Why do body shop technicians bounce around so much? How and what can you do to keep them at a shop when they're turning good hours but still want to go to another one?
Yes, body shop technicians are known for bouncing around, even in cases where they're getting a good amount of work and are “turning good hours.”
Employees often give pay as the reason they're leaving: “Boss, ABC Auto Body is going to pay me another dollar per hour, so I’m headed over there just as soon as I finish up the work here.”
“Well, Barry, I’ll match that and you won’t have to move all of your tools.”
A week later, Barry leaves anyway. That happens a lot.
In reality, people don’t leave their job over money issues. While pay is often given as the reason, it’s used because it’s easy to blame dissatisfaction on money. But it’s not money, or Barry would have stayed.
Barry should have said, “Boss, I’ve decided to go to ABC Auto Body. You see, I'm not really sure how I'm doing here. I don’t know what’s expected of me and I don’t know if I'm meeting those uncertain expectations. Sure, I get plenty of work, but I'm feeling frustrated because we have the same problems over and over and no one seems interested in my ideas to solve them. I don’t feel like I'm important here, and I don’t feel like I'm part of the team. So I'm headed over to ABC Auto Body to see if I'll feel better there.”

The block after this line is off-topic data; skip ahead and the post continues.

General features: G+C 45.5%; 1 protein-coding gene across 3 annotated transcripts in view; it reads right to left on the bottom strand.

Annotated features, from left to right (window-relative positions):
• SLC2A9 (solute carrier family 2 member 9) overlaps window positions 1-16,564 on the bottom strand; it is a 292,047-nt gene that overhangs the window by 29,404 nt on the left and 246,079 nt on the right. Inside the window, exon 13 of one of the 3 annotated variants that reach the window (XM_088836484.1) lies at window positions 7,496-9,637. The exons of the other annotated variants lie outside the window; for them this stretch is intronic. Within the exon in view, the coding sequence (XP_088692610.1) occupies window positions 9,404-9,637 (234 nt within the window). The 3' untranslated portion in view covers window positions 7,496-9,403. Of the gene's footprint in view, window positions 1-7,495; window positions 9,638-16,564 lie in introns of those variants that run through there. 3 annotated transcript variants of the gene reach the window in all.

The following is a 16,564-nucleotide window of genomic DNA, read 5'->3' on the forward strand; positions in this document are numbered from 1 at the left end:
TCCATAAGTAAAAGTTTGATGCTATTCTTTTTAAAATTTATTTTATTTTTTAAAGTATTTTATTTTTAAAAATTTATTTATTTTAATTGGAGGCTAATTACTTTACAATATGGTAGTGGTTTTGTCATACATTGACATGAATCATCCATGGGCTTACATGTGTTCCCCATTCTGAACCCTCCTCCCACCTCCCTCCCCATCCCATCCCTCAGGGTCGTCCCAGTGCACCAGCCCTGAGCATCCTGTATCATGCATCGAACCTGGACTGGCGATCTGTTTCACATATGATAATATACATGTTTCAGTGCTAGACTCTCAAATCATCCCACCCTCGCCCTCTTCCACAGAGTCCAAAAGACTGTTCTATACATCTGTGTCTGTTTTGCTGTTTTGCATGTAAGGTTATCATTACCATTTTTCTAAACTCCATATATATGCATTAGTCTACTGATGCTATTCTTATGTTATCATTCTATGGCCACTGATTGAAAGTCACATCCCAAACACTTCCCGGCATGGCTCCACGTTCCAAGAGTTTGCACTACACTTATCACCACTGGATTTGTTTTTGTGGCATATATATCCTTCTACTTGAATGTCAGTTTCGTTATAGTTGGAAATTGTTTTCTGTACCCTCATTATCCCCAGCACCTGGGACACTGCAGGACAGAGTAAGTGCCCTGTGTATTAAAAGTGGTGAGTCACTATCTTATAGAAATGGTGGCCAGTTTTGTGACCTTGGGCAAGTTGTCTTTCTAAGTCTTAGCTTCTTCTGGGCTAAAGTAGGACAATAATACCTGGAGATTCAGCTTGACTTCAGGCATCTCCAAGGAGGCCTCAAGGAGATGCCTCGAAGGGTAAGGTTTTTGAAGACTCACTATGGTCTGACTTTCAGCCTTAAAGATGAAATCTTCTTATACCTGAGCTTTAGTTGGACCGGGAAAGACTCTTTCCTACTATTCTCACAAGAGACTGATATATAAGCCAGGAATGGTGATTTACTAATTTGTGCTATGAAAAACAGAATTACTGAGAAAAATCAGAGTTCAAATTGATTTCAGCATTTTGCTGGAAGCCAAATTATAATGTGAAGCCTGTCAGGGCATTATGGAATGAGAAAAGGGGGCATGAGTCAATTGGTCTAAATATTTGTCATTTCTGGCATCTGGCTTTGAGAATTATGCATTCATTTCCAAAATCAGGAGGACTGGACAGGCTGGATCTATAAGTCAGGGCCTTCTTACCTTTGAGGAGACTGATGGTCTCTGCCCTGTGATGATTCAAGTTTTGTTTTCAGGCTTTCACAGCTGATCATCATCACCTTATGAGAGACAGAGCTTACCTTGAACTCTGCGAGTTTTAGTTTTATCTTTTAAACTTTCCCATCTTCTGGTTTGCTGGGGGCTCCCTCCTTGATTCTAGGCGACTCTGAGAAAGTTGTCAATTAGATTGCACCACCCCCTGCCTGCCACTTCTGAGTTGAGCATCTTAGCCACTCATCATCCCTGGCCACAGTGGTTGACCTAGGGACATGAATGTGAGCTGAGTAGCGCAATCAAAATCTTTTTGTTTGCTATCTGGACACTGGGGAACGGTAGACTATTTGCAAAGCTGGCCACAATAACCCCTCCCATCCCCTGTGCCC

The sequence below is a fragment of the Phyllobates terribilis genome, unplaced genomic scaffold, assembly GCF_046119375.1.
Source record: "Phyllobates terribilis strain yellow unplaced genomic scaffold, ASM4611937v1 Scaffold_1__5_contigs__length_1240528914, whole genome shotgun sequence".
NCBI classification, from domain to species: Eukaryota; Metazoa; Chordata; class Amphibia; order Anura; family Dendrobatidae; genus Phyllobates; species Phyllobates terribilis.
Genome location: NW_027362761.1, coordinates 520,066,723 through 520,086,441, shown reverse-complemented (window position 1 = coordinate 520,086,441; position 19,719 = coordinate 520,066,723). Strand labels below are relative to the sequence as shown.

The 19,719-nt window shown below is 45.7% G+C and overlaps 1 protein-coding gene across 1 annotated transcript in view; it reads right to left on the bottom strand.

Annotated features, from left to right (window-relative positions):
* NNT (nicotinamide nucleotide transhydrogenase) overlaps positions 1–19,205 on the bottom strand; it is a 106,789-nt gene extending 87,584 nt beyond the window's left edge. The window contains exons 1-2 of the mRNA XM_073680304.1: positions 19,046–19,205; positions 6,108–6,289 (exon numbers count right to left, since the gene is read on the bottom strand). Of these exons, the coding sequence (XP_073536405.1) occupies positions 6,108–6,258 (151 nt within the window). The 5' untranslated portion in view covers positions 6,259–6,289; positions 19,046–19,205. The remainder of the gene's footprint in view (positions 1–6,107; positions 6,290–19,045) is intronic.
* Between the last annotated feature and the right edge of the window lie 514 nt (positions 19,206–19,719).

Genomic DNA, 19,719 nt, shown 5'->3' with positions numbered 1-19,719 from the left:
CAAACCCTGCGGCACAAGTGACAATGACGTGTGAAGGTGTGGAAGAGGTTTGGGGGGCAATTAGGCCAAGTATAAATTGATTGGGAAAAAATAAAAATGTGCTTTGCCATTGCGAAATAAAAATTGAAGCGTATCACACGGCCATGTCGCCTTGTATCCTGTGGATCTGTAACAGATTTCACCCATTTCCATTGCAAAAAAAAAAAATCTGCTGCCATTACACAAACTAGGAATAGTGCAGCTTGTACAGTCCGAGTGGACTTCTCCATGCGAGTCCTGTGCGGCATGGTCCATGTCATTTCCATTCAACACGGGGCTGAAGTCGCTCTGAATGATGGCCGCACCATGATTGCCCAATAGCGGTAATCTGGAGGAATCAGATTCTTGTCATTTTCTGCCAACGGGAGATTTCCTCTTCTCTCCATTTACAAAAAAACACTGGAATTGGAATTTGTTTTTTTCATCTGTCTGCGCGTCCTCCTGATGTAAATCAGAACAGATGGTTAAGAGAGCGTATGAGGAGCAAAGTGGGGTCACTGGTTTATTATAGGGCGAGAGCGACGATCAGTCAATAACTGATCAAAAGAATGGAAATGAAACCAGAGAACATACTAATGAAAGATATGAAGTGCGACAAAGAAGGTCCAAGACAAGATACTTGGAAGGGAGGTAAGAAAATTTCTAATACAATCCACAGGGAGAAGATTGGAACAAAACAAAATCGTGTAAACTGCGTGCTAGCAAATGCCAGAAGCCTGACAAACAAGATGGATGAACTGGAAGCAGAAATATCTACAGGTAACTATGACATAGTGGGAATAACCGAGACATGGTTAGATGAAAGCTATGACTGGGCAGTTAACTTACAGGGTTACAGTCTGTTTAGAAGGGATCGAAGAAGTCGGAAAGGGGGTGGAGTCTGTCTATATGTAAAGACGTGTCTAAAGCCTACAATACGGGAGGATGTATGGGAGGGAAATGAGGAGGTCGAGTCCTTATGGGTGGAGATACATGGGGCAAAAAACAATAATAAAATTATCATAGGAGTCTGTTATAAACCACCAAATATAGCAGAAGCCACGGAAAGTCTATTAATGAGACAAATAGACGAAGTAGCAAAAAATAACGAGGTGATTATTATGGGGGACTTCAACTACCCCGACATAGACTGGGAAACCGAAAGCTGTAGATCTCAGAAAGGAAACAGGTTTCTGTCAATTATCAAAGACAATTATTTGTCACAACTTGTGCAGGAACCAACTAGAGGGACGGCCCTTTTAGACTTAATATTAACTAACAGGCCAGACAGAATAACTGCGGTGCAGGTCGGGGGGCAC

The challenge for owners is to create an environment that fosters all of those emotions that are not based in compensation. Some call the concept “building the great workplace.” Google "the great workplace” and you'll find plenty of good books and information on the subject. Also, read Charles Coonradt’s “The Game of Work” or “Managing the Obvious” to find out what's really happening in the employee’s mind and how to keep them happy, motivated and working.
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